VOTES FOR IMPRISONED CRIMINALS – 11 January 2011

Dr Julian Lewis: The contribution made by my hon. Friend the Member for Esher and Walton (Dominic Raab) was so excellent that I would happily have given up the two minutes remaining to me to hear even more from him. This is the situation in which we find ourselves: a democratic Parliament in a democratic country is being told that we are not allowed to decide primarily moral issues, by unelected judges in a court set up to deal with the trashing of human rights by dictators and by countries very different from ours. Winston Churchill was quoted earlier. He was a great war leader, but he was not famed for consistency in domestic politics. His twice crossing the Floor of the House is evidence enough of that. Were he here today, and had we a vote on the matter, I venture to suggest that he would not vote to give convicted prisoners the vote.

People do not go to prison for light offences these days, but because they have done something seriously wrong. The real problem that we face is that judges all too often assert rights that really ought to be qualified rights as absolute rights. Even the right to life is not absolute, because it is infringed when countries legitimately go to war. Where the line is drawn should be a matter for democratic politicians, not unelected judges.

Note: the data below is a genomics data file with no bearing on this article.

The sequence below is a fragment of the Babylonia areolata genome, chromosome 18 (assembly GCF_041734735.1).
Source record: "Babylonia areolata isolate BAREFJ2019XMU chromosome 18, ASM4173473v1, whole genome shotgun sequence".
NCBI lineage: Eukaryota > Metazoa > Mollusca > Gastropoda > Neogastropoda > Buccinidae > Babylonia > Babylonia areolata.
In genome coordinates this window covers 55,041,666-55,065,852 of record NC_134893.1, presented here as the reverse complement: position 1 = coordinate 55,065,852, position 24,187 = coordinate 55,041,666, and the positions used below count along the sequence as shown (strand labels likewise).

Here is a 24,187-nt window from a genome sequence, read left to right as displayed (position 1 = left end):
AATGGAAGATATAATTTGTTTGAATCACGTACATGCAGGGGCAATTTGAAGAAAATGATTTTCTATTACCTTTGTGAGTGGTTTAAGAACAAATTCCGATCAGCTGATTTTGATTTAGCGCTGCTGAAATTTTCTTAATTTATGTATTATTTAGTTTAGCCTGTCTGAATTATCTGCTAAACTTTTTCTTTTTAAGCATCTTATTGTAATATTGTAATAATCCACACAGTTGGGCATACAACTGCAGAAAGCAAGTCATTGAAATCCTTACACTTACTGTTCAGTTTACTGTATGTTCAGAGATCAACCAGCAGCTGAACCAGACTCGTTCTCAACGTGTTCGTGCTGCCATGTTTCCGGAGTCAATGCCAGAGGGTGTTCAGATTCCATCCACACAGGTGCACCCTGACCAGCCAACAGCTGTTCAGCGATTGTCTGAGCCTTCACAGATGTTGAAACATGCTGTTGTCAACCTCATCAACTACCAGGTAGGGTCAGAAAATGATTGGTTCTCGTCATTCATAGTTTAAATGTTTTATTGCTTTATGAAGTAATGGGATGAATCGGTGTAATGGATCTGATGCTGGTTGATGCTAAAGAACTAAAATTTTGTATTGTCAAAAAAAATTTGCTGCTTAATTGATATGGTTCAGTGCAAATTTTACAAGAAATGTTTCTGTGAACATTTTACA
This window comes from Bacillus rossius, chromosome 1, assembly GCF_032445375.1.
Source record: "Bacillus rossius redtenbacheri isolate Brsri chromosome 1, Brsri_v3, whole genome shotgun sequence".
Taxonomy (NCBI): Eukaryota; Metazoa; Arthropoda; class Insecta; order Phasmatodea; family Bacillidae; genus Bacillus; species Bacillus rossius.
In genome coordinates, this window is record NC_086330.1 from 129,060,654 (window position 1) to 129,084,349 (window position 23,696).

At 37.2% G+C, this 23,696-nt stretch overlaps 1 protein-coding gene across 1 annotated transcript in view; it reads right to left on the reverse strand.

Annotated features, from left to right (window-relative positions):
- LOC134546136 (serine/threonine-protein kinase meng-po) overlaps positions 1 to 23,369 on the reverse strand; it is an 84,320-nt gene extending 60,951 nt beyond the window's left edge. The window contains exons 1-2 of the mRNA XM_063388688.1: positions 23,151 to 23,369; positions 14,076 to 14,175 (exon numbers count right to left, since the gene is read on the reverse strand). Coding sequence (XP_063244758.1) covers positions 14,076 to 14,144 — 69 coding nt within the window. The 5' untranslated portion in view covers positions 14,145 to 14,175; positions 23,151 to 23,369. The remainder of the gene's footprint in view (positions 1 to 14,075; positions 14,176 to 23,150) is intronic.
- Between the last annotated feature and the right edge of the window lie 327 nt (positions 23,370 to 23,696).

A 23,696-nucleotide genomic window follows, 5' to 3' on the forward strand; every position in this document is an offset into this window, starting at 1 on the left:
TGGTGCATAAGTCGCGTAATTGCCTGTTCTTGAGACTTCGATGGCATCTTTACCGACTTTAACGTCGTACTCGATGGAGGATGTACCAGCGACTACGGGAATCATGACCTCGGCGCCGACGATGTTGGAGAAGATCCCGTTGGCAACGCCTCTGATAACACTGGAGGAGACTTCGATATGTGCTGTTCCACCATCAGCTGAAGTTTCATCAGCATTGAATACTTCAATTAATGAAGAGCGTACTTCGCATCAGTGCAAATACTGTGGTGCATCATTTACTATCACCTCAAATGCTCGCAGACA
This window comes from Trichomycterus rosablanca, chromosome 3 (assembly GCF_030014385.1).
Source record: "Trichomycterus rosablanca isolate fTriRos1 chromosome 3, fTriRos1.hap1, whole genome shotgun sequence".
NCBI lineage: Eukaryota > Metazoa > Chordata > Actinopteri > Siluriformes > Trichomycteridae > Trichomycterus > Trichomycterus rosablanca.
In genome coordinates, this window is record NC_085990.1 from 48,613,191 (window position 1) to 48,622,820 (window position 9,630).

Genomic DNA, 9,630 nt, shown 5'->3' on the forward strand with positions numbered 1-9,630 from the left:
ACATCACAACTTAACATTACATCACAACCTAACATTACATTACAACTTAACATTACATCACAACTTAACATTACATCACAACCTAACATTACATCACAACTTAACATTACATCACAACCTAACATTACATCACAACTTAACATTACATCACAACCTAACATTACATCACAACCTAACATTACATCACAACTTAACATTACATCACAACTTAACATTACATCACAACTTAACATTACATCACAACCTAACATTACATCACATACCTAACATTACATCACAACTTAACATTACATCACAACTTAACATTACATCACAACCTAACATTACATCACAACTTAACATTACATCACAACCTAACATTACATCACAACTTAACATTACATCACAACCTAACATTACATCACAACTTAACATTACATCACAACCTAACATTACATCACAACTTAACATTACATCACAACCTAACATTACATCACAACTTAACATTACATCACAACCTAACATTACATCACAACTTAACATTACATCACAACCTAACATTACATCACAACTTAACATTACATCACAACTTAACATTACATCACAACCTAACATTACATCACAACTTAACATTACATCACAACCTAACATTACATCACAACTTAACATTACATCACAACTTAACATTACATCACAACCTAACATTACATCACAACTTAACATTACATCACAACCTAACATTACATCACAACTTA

To conclude my remarks in the all too brief time that those of us who are against giving prisoners the right to vote have been allowed by those who spoke earlier and who are in favour of giving prisoners that right, I ask the Minister this: when the time comes, if the Government feel that they cannot draw the line in the sand, which I would love them to do, will they at least do the absolute bare minimum to comply with the judgment, because that is certainly not what they are proposing to do at the moment?